Brandon Robinson’s first alarm goes off at 8 a.m., and he takes an anti-nausea pill.
Most people take the medicine only on occasion, when they feel they need to throw up. Robinson takes it every day, not because he feels like throwing up, but because he knows he will after his second alarm rings at 9 a.m.
That’s when he takes his chemotherapy pill.
The third alarm, at 10 a.m., is for his regular morning medications, and to tell him it’s time to start radiation therapy in Pikeville, 40 miles from his home at Colson in Letcher County.
Robinson, director of media and communications at Southeast Kentucky Community and Technical College and former meteorologist at WYMT-TV, is 33 years old, and two months out of “awake brain surgery.”
“Back in late September, I started having what I called episodes,” he said. “I didn’t think a lot about it. I thought it was fatigue because I had weight-loss surgery in August.”
Robinson, now 290 pounds, had reached a high of 475 when he started dieting last January, and by the time he started having his “episodes,” he had dropped to nearly 300 pounds. He brushed off the thought of any illness, but while he and his wife, Stephanie, were on vacation in October, “I had the worst episode I had ever had,” he said.
He went to his family doctor, who didn’t find anything with blood tests and sent him for a magnetic resonance imaging (MRI) scan. That’s when he learned he had a 3 cm tumor in the left side of his brain, adjacent to the centers of speech and movement, and his “episodes” were actually seizures.
Two days before Christmas, he was on an operating table in the Cleveland Clinic, wide awake as a doctor cut into his brain and removed the tumor.
Robinson was put to sleep, given a local anesthetic to the top of his head, and then Dr. Michael Vogelbaum cut into his scalp and removed a section of his skull. Once that was complete, it was time to wake Robinson up again.
“I remember slowly coming out of anesthesia, and talk about a wild experience,” Robinson said. “I would have to tap my fingers, and squeeze, and I had to count to make sure my verbal skills were intact.”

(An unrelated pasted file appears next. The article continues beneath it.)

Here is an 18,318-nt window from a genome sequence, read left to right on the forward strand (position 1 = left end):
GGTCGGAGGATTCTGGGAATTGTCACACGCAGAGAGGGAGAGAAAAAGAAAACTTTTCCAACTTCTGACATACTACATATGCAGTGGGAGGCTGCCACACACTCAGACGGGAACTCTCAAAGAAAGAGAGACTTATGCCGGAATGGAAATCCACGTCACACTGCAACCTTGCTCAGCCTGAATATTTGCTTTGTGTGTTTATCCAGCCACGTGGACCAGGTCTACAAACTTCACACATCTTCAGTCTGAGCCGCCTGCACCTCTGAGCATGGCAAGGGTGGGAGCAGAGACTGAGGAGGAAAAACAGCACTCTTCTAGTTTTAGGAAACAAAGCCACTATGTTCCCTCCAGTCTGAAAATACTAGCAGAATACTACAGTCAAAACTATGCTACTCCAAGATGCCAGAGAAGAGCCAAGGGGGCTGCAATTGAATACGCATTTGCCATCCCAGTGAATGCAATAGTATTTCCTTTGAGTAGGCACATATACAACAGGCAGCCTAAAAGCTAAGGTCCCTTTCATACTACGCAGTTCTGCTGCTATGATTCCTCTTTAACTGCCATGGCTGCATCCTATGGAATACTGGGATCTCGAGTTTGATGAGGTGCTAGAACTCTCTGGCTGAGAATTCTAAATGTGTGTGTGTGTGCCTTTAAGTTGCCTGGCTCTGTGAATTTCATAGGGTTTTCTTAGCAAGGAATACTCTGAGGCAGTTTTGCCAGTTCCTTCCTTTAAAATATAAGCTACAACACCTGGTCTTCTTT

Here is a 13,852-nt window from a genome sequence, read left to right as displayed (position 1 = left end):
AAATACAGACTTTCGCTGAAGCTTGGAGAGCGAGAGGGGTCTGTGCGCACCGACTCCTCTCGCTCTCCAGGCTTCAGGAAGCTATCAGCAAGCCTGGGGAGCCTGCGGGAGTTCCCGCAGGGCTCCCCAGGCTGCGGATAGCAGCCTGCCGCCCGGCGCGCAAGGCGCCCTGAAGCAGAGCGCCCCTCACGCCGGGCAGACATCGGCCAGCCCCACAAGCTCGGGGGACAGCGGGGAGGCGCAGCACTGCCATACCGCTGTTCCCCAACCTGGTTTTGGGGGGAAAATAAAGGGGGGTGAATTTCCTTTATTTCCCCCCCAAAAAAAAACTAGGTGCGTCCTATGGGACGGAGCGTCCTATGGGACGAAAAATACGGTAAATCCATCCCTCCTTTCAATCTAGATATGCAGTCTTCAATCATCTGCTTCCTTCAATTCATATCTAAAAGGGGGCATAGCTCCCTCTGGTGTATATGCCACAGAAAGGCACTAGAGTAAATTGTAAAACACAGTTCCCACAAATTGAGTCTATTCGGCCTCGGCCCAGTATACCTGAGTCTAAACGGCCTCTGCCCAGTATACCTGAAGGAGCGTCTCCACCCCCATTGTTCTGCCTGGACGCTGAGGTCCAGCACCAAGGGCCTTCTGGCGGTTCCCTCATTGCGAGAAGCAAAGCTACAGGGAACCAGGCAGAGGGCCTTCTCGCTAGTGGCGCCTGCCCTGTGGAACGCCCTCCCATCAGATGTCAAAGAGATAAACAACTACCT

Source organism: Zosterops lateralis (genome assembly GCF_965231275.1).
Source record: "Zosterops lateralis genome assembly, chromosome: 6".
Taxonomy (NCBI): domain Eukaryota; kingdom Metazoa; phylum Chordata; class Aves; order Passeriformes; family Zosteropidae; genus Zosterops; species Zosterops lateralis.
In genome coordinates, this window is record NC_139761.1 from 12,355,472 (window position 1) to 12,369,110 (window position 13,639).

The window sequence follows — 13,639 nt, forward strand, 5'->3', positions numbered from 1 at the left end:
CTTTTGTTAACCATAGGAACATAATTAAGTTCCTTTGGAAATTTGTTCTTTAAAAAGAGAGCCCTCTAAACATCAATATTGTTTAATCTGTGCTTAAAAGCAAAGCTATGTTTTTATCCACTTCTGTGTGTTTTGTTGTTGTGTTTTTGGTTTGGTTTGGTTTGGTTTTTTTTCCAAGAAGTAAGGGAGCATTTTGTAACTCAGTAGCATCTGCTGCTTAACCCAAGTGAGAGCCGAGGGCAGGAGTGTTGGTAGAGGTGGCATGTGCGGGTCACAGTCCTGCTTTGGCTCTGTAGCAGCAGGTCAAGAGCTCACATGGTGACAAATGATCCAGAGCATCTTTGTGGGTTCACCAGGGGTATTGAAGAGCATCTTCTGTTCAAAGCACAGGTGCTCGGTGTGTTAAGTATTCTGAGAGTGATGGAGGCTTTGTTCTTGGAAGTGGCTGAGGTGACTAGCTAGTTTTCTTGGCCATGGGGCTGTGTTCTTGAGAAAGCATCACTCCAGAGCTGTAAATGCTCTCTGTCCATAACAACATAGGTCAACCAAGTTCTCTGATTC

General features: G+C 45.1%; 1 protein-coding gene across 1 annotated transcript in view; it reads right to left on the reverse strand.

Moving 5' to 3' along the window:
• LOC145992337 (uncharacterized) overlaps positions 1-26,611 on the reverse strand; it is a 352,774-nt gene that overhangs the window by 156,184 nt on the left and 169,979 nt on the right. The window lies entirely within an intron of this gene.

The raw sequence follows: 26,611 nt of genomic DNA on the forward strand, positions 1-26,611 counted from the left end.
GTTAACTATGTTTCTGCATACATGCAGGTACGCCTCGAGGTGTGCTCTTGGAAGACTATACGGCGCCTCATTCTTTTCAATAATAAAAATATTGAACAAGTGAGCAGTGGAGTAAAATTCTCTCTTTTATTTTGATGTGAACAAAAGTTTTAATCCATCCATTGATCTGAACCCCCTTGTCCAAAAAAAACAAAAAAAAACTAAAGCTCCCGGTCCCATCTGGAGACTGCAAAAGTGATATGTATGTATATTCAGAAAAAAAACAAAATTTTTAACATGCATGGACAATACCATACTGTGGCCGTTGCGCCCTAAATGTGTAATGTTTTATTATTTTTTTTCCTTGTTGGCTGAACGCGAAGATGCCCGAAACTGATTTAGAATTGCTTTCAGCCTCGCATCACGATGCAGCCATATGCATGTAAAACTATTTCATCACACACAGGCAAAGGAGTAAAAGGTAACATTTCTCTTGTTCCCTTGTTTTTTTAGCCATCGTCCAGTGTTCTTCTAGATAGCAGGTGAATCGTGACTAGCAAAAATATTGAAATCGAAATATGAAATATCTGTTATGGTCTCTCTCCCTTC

All the while, Dr. Vogelbaum said, he was applying electrical pulses to Robinson’s brain to find where the centers of speech and movement were located, and where the pathways between different parts of the brain lay in relation to the tumor.
“ Interrupting those would be cause the same loss of function as interrupting the center itself,” Vogelbaum said.
Patients are awake, or somewhat awake, for other procedures, such as endoscopic procedures, but brain surgery is different. Patients don’t normally remember anything from those other procedures, but Robinson remembers everything from the part of his brain surgery that was conducted while he was awake.
“When you’re doing that (other) kind of surgery, you want to have the patient very much in twilight — as nearly asleep as possible without having to put in a breathing tube,” Vogelbaum said. “Here, we want the opposite.”
The patients are asleep during the painful part of the surgery — cutting through skin and opening the skull — but awake during the surgery on the brain so they can respond to the doctor and make sure nothing is being done that will cause impairment.
Robinson said he could tell there was sense of urgency in the operating room, but he could feel nothing at all during the time he was awake.
“I learned this after surgery, but you don’t have much pain from this because the brain doesn’t have pain receptors,” Robinson said.
With the help of a presurgical MRI and a computer, the doctor was able to map the portions of the brain where activity was taking place during speech and movement. That helped him get started, but that changed during surgery.
“As one works, a shift occurs. The brain is not rigid,” Vogelbaum said. “As you remove the tumor, the brain moves.”
Enter the latest innovation: A mobile MRI attached to tracks in the ceiling of the operating room. The machine had to be moved into place and a new MRI taken during surgery to realign it with the MRI taken before parts of the tumor were removed. Those moveable MRI machines are found only in very large hospitals.
Vogelbaum said the surgery requires a lot of training and a team that works well together, but he said much of the success requires a patient who is able to follow instructions and remain calm while the skull is opened up and a doctor is probing the brain.
“Brandon was great because he was able to help us to the mapping,” Vogelbaum said.
Robinson is back home now and has a very faint scar across the top of his head. He said he feels fine except for the fatigue and sickness from chemo, and has no impairment of his speech or movement. He’s starting to lose some hair, and he bears what looks like a sunburn but is actually radiation burn. He said his days are kept busy with therapy and naps.
“ What people don’t think about is it’s hard on the family, too,” he said.
Stephanie Robinson works evenings and nights as a radiographer at Whitesburg Hospital and sometimes works 12-hour shifts, getting home at midnight, only to get up and take him to Pikeville for radiation therapy at 10 a.m.
“By the time you get to bed and go to sleep, it’s time to start all over again,” he said.
Robinson has to keep taking the radiation therapy five days a week for five and a half weeks, but he’s optimistic. This tumor was Grade 2, one of the least serious, and Dr. Vogelbaum said that while the prognosis is different for each individual, most people studied did not have a recurrence of such tumors within 10 years.
Last week was tough, Robinson said, but it was his third week of therapy.
He’s confident it will get easier now, he said. “Everybody says the third week is the worst.”